Nightwing #85 spends more time relitigating the past than focusing on the Fear State drama at hand. A Nightwing book in name only, fans of Barbara Gordon will find some entertainment in the book’s focus on her attempt to reclaim her Oracle mantle, but everyone else is merely waiting for this tie-in arc to end. I know I am.
To start off, I’m aware of the controversy over whether or not it was a wise decision to “revert” Barbara back to being Batgirl after returning to her role as Oracle in recent months. It’s a sensitive topic for some in terms of representation, but I’m willing to go along with this plotline as it seems set up for Barbara to solidify her claim on being Oracle. What I’m less endeared to is Tom Taylor’s script re-examining The Killing Joke and pointing out how Barbara was victimized and how she refuses to not be in control of her own story ever again. It’s a nice thought, but I’ve read it a million times before already and to be frank I’m sick of it.
The next thing Taylor’s script focuses on is the moral ambiguity of Barbara spying on the entirety of Gotham’s populace via her Oracle network to keep them safe. It shouldn’t be a question of whether or not that’s a bad thing to do. It is and the modern era Batman does operate as an authoritarian figure who strips people of their civil liberties for their own good. I don’t like being reminded of it. Not everything needs to be a direct comparison to real life situations and Taylor’s scripts as of late have done exactly that. Does Barbara express regret now that her network has been hijacked? Yes she does, but would she regret using her spy network if it was never taken from her? Probably not. Will future storylines examine this moral dilemma? I doubt it. Move on please.
Robbi Rodriguez’s art is much more refined this time, but a lot of that is probably because there’s less action. I like the flashback scenes with Dick and Barbara in their younger days as they sneak out for a bit of freedom from their respective guardians. The colors by Adriano Lucas are stellar here, as they are both vibrant yet slightly faded to indicate the passage of time. The aesthetics are not the problem with this month’s issue. Poses are dynamic, facial expressions are nuanced, and the action packs a punch with its much cleaner choreography this time around. There’s only a couple pages of action and while they’re not sequential, Rodriguez’s expressive action poses do enough to lend a sense of movement and weight, particularly on a panel where Dick and Barbara both kick a couple of Magistrate guards back to back. Wes Abbott’s letters also deliver some nice “WHAPS” and “WUNKS” and do a lot to enhance these beats.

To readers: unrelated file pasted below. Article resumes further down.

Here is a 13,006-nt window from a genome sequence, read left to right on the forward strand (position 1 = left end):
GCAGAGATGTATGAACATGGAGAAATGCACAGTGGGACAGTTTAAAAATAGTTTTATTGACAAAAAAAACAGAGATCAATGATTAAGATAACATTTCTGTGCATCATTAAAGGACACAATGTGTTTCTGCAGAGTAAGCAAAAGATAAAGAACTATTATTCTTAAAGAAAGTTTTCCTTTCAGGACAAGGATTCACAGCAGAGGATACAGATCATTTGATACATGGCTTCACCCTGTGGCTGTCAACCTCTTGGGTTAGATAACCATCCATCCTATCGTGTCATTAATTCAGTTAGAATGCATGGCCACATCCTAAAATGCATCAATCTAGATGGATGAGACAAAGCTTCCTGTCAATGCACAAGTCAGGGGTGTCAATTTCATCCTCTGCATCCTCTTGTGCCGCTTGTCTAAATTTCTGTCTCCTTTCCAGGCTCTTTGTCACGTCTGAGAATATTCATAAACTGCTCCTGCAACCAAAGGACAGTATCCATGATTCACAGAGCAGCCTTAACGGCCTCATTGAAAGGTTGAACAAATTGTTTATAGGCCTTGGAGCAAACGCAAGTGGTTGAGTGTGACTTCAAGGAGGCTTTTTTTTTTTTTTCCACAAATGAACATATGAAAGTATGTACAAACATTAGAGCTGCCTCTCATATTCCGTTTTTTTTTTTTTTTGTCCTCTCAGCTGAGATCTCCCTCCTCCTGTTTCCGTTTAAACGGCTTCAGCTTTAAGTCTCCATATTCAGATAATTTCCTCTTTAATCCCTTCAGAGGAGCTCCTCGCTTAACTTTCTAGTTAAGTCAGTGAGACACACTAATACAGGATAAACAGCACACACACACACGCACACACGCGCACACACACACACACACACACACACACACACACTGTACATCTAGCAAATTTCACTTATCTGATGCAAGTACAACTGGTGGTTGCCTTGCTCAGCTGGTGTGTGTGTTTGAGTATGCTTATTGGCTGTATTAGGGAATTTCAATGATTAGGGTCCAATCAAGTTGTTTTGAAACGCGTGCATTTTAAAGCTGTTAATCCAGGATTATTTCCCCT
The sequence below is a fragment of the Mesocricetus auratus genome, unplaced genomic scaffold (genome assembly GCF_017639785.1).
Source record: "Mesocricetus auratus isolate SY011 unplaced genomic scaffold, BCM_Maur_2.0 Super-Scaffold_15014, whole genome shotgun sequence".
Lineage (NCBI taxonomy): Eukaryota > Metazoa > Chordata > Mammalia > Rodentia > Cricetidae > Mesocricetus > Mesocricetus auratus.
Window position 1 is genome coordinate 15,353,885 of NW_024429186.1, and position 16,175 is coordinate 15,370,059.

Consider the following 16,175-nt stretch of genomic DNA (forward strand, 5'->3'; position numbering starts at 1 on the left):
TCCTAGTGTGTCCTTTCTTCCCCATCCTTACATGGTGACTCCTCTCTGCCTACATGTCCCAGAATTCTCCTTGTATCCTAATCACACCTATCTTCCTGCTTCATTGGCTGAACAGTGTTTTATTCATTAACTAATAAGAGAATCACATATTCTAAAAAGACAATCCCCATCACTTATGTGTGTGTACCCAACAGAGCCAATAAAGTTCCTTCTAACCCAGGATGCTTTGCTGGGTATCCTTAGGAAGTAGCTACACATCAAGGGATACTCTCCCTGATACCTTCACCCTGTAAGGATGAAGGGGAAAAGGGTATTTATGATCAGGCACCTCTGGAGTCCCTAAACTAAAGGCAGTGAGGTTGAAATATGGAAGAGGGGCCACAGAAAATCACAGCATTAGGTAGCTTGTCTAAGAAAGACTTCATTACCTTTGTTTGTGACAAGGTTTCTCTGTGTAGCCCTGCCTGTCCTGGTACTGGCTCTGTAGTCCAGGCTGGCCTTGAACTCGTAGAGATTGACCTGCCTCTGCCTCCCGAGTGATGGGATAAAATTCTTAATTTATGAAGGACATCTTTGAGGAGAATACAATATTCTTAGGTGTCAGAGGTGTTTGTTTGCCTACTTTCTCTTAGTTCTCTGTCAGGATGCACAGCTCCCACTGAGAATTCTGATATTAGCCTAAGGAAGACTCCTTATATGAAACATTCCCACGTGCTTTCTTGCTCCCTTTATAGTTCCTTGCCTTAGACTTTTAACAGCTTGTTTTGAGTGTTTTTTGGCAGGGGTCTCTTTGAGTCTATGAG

The requisite banter between Dick and Barbara is charming and that’s the true strength of this month’s issue. Fans of them being a couple will enjoy seeing them work together as a team while navigating the romantic tension between them. There’s a shock value sequence that I found unnecessary, but it is quickly wiped away and leads to a tender moment between Dick and Barbara. Taylor’s scripts do a good job of milking these fan-service moments and even if I see through the emotional manipulations at play here, I can’t help but get won over from time to time.
However, the final moments remind me of why I don’t like tie-in issues to a larger event. The issue ends on a pretty big cliffhanger, which is immediately followed up by an editor’s note to check out the an issue of Batman to figure out what happens next. So not only does Taylor’s main narrative get interrupted with an event, but plot points within his own tie-in issues require outside reading. I’ll reserve full judgement until next month’s issue, but this type of storytelling is frustrating for those who just want to stick with one character’s series. There’s enough Dick and Barbara character development here to entice long time readers, but everything else will be forgotten once the main story picks back up again.
- Dick and Barbara’s relationship is a key dynamic you want explored.
- Fear State and all its tie-ins are of interest to you.
- You don’t mind spending four dollars to get a few pages that will likely be important to the main series.
Nightwing #85 is not a bad comic book, but it’s largely inconsequential for most readers of the main Nightwing series. Dick and Barbara’s relationship is the main selling point here, but for anyone who doesn’t care to read every single romantic interaction between them, this is a skippable issue unless Fear State is important to you.
Disclaimer: DC Comics provided Batman News with a copy of this comic for the purpose of this review.